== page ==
The Astana Summit will be held via teleconference on Wednesday with the participation of the three guarantor countries’ foreign ministers, from Turkey, Russia and Iran, Russian Foreign Ministry spokeswomen Mariya Zaharova said.
The last round of Astana meetings, the 14th throughout the peace process, was held in Kazakhstan's capital Nur-Sultan in December last year.
The Astana meeting was initiated by Turkey, Iran and Russia to bring the warring sides in Syria together to find a permanent solution to the nine-year-long war. The main agenda items have been the constitutional system, the political transition, security and resettlement. The first meeting of the Astana process was in Turkey in January 2017 to facilitate U.N.-sponsored peace talks in Geneva.
Meanwhile, according to Anadolu Agency, 185,000 Syrians returned to their homes thanks to the Turkish-Russian brokered cease-fire on March 5.
Turkey and Russia, which back opposing sides in Syria's war, agreed to halt military activity in northwestern Idlib region after an escalation of violence displaced nearly a million people and brought the two sides close to confrontation. The deal addresses Turkey's main concerns – stopping a flow of refugees and preventing the deaths of more Turkish soldiers on the ground.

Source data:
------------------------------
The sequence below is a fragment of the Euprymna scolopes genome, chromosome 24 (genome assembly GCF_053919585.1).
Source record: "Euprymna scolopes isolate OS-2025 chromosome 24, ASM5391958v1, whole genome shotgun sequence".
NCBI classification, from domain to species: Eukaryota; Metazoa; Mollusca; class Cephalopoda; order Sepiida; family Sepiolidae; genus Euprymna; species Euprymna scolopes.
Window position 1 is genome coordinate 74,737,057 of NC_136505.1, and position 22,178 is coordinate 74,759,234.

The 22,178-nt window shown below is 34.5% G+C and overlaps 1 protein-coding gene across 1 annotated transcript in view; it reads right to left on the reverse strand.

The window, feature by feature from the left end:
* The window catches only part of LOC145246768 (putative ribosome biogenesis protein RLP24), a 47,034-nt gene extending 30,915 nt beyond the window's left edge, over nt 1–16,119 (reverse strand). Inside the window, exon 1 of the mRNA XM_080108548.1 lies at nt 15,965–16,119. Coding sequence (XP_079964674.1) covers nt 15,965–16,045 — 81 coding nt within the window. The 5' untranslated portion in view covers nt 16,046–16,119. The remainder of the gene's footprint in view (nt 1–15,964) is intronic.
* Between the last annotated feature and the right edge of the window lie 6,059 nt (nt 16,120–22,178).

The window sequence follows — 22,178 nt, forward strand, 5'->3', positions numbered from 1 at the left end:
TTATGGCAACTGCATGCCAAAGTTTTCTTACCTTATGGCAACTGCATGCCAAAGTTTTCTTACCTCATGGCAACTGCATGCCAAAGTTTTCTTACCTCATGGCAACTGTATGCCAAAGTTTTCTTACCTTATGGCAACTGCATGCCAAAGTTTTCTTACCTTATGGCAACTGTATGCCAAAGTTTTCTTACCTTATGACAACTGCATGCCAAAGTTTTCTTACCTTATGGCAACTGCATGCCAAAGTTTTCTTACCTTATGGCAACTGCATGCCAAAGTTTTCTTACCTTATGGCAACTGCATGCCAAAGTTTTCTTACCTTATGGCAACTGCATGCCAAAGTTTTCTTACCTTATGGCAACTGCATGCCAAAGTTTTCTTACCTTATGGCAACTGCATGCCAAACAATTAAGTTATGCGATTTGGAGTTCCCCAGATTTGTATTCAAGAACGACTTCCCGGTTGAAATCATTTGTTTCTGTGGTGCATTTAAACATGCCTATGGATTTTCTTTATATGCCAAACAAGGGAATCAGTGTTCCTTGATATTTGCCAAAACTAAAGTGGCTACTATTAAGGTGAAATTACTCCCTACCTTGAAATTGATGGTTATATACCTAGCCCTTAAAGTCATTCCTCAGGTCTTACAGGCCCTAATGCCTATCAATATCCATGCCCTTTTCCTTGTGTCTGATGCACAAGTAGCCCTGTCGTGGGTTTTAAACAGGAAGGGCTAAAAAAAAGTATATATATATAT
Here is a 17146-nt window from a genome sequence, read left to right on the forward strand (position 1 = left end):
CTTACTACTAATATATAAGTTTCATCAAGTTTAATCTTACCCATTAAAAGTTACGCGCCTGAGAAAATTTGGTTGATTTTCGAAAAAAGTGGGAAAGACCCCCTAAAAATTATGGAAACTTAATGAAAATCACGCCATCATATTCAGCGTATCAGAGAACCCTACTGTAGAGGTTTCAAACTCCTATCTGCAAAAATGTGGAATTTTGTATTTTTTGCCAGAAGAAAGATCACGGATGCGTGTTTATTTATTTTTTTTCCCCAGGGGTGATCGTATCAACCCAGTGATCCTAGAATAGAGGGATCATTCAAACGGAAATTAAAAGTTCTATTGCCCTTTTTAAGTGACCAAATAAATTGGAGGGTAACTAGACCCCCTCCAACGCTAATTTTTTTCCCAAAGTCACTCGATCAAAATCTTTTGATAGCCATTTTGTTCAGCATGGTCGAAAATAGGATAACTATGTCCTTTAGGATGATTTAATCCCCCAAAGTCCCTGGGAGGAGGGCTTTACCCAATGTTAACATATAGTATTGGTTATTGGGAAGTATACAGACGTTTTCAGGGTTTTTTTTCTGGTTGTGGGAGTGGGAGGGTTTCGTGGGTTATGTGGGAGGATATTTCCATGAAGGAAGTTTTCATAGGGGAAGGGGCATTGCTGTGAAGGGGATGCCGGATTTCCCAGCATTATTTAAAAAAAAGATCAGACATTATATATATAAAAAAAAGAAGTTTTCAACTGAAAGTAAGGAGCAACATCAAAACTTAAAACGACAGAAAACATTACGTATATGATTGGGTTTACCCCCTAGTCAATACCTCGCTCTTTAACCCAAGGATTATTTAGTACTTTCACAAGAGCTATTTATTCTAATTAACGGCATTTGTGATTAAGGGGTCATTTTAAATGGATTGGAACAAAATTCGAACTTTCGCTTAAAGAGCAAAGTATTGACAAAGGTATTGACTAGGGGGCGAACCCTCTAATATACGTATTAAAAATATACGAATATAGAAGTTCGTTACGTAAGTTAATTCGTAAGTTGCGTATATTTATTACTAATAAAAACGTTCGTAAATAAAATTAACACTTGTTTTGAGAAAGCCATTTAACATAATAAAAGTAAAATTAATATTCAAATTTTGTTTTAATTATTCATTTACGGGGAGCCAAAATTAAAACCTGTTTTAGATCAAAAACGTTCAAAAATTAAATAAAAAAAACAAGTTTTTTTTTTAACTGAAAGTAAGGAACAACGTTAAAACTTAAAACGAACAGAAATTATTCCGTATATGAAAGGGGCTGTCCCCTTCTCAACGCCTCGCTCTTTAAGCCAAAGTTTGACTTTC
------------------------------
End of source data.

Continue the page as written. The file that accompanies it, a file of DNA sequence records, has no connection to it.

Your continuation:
The Syrian regime and its allies, Russia and Iran, have consistently broken the terms of previous cease-fires in the area – one in 2018 and another that began on Jan. 12 – launching frequent attacks in Idlib province.
Since April 2018, attacks on Idlib dramatically intensified and caused new waves of refugees to flee toward the Turkish border. Officials have said Turkey, which already hosts 3.7 million Syrian refugees, doesn't have the capacity to accept more.
As a result, Turkey, which has the second-largest army in the transatlantic NATO alliance, has funneled troops and equipment into the region to stop the Syrian regime's advance and their violence, which has spurred civilians to escape toward relatively safer areas near the Turkish border.
Currently, Turkish soldiers are stationed in the region to protect the local population and moderate opposition groups. Despite the military escalation, Ankara has also been trying to keep diplomatic channels active with Russia in the hope of finding a political solution, urging the country to uphold the latest cease-fire.
Turkey's call for OIC summit answered
Meanwhile, upon Turkey’s initiative, a meeting of foreign ministers of the Organisation of Islamic Cooperation (OIC) will also be held via teleconference today.
According to Turkey's Foreign Ministry, strengthening cooperation and coordination between OIC members to combat COVID-19 will be discussed at the meeting.
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